A big buddha at Kamakura. Yes, we got a teeny bit cultural.

A big buddha at Kamakura. Yes, we got a teeny bit cultural.

It's no Ford Fiesta, but whatever.

It’s no Ford Fiesta, but whatever.

This, apparently, is beer pong. One of the major differences between our cultures is that Aussies don't need a game to get loaded.

This, apparently, is beer pong. One of the major differences between our cultures is that Aussies don’t need a game to get loaded.

Holy shit, it's Ne-yo!

Holy shit, it’s Ne-yo!

 

And finally, here we are being completely obnoxious to a young gentleman exhibiting the kind of patience that’s only observable in those wanting to get into a chick’s pants.

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25 thoughts on “Suddenly, America. I mean Japan.

  1. You’re becoming quite the jetsetter. Good for you. It is true that there’s more nice people around than the other, no matter where you go. The other just stay in our consciousness longer for that very reason.

    • I went to NZ too, but that’s another story. I’ve had a wee change of perspective over the last couple of months 😉 You’re probably correct that most people essentially are nice…Aussie men in my age bracket hide it very well, however.

  2. There must be some irony here. Every time I go to the States all I get is, “I just lurrrrve your accent! What part of Australia do you come from?” Er, I’m ENGLISH…! Really, it’s not that hard to tell the two apart. Would you dig it if you came to my country and everyone said, “Ooh – nice. Whereabouts in Canada are you from?” No, really…

    But I digress… “That’s an Ing-ger-lish* accent?! Like, y’know, Hugh Grant…? Um, like, can I have your babies…?” Vast tracts of the US are to the Englishman what Oz would apparently be to Americans in the, er, “having vagina thrown at you like confetti” department!!

    Weird, innit…? I reckon it works, though, ‘cos my other half is from Illinois.

    * Or maybe it should be pronounced “Inga-lish” here, out of deference…? 😀

    • Inga-licious, I believe 😀

      The funny thing is when the Yanks were trying to copy our accent, they made us sound British. Apparently we all sound like Joanna Lumley. There’s just something about a foreign accent, isn’t there…must be nature’s way of stopping us all from inbreeding.

    • I’ll have to come to Murica and check the statistics I think. Maybe it was the chatty factor that pleased me – as a whole, Aussies aren’t a particularly chatty bunch.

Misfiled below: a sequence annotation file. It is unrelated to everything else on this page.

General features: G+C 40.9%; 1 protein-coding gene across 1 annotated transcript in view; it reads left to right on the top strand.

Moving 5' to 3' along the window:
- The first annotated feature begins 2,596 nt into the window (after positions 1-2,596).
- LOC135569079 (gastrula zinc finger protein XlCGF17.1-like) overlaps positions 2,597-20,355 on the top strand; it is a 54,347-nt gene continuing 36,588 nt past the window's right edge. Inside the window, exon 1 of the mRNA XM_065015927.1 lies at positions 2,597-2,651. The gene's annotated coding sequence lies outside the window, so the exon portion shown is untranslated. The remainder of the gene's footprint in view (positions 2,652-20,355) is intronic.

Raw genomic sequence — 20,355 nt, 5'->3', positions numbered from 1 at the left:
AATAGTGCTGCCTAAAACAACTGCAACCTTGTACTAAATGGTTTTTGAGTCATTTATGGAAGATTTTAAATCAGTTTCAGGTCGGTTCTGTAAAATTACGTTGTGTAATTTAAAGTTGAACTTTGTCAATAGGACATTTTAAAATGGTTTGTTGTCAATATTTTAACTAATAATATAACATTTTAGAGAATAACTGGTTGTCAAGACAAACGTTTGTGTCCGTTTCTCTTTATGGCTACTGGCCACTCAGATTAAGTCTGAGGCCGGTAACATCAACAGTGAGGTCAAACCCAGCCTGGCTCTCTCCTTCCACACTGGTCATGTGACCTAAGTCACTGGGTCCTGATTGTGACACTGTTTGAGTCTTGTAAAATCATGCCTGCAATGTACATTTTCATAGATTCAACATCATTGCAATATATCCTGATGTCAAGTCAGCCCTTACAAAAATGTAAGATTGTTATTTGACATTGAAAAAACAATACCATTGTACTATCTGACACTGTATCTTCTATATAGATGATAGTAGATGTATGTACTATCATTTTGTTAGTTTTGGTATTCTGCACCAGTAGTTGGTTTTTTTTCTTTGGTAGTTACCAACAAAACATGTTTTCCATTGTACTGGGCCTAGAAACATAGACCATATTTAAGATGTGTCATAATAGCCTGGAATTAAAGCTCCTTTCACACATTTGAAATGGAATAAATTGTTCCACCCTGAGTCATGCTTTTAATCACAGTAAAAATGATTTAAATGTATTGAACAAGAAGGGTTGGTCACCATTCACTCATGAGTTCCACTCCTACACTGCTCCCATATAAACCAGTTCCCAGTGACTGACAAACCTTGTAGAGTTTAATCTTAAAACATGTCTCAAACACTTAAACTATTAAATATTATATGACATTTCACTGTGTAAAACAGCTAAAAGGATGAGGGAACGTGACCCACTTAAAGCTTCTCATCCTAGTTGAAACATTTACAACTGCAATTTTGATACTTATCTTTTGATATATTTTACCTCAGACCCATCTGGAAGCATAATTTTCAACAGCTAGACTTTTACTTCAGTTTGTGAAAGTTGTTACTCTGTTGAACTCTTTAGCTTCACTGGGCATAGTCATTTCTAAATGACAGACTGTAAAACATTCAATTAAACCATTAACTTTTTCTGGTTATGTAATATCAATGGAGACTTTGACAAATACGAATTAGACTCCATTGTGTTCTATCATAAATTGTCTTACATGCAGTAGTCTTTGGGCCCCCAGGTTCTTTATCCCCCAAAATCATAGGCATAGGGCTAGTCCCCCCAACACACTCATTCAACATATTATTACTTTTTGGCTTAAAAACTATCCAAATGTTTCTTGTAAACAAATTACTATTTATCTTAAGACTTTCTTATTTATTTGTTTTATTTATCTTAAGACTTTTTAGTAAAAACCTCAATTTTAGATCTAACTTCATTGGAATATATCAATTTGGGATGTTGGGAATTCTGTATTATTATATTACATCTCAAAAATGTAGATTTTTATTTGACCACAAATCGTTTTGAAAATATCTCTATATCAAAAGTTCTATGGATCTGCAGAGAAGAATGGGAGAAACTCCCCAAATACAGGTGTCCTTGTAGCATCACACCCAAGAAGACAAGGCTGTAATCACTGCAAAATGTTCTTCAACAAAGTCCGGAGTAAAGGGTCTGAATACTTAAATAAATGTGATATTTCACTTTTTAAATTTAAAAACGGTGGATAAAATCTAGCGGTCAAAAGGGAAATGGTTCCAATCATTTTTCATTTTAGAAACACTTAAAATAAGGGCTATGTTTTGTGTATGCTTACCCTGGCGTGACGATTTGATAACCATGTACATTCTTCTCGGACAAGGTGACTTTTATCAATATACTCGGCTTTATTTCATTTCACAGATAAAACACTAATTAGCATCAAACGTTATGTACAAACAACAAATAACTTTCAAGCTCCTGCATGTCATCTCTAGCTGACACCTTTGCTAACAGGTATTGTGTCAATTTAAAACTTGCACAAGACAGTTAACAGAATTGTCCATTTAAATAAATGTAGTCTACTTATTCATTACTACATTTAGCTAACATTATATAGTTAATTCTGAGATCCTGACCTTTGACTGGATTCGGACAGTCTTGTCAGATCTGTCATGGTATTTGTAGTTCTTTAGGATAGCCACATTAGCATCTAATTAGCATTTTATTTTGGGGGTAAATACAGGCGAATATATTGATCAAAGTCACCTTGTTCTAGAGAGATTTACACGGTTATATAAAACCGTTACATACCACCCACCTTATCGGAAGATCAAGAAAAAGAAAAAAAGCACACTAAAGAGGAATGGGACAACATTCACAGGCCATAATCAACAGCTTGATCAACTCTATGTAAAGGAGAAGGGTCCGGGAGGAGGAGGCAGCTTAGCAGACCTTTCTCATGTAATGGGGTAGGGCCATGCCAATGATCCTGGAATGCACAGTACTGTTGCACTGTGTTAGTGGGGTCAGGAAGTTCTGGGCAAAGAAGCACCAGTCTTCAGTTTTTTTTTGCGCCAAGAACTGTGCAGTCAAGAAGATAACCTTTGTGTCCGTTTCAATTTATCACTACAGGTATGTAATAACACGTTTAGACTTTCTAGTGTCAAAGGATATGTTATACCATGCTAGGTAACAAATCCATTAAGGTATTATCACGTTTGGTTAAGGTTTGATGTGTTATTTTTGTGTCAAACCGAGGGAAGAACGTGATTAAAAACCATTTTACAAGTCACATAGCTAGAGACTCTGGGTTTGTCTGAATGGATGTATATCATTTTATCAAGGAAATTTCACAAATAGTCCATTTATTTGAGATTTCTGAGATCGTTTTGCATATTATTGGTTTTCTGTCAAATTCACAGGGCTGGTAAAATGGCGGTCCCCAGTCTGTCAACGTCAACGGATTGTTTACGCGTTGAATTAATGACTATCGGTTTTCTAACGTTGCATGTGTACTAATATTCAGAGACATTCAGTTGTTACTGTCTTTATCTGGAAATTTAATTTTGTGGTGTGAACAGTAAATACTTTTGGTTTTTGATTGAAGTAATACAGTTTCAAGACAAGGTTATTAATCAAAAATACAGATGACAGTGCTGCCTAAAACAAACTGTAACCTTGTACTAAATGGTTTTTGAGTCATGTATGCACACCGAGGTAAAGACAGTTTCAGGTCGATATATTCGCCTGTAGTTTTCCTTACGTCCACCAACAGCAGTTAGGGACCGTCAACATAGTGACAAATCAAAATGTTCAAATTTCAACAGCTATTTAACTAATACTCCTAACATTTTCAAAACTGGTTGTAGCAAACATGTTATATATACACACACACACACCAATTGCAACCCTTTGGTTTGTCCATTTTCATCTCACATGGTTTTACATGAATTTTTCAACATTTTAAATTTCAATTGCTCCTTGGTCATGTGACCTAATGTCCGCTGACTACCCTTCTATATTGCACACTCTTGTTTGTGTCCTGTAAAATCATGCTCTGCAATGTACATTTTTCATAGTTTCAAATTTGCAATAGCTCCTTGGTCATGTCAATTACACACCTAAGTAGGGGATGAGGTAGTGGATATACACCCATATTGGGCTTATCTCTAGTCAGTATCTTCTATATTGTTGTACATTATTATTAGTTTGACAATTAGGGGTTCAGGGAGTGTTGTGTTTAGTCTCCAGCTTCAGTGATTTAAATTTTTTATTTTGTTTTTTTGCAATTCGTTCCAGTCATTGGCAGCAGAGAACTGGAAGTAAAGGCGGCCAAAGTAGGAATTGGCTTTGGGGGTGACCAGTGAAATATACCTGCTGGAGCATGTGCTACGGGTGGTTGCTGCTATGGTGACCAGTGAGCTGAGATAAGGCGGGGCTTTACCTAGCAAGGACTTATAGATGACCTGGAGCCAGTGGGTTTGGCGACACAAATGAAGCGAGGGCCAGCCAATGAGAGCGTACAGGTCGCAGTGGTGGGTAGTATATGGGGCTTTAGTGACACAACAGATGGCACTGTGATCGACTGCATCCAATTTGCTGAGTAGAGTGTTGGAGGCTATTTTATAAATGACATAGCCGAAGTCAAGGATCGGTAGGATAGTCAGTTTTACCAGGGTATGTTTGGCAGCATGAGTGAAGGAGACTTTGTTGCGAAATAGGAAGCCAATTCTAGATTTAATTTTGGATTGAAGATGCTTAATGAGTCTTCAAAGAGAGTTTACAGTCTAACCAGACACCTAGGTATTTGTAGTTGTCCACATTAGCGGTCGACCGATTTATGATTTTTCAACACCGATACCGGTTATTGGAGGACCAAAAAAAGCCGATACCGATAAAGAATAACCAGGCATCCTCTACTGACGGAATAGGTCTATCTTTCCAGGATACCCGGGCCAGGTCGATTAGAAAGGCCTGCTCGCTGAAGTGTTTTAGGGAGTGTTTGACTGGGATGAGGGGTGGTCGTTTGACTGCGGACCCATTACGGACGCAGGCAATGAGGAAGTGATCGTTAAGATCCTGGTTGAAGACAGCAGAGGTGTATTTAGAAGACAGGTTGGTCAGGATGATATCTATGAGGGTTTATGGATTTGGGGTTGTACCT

3. You should work for the Australian Tourism Bureau … I’m sure that “having Vagina thrown at them like confetti” line would probably make a lot of guys figure the long flight was worth it …

  4. Did you say a room full of cats and coffee? Squeee! We seriously love Eastern culture and hope to get to Japan or China soon. Civets, Buddhist temples and the like, would love that.

    I’m mad that WP once again seems to have dropped this post from the reader, but I’m SO glad I saw this. I don’t want to burst the bubble that we Yanks are the bomb (we are) but I think the charm is partly a function of these guys being American military. They are true gentlemen.

    In the liberal states men get serious sensitivity training, and they can be fired for literally anything that makes a woman uncomfortable. Not to say non-American men are not sensitive, just that I think this kind of awareness pays off outside of work.

    And I’m not single so I won’t go too far but African American men….swoon! Sis is married to as she puts it a “beautiful big black man” and he can charm big time.

    I’m clearly biased but really, come visit New England first if you decide to see America. Even Brits who dislike American culture have said that our region was overwhelmingly beautiful and friendly. Other places are too, but something about the northeast is very kind to foreigners and it is so special in the winter. We’d love to be your guides!

    • Well you have to finish your coffee before you can play with the cats, but YES. There was also a rabbit cafe right next door!

      Interesting perspective with the ‘sensitivity training’ – it certainly does pay off, especially when two vulnerable young Aussie girls are involved. I probably shouldn’t be so harsh on my Australian brothers, some of them are lovely. They just don’t have that fun American accent, or say ma’am and stuff.

      I would love to do New England, it looks beautiful! And I do love The Cider House Rules 🙂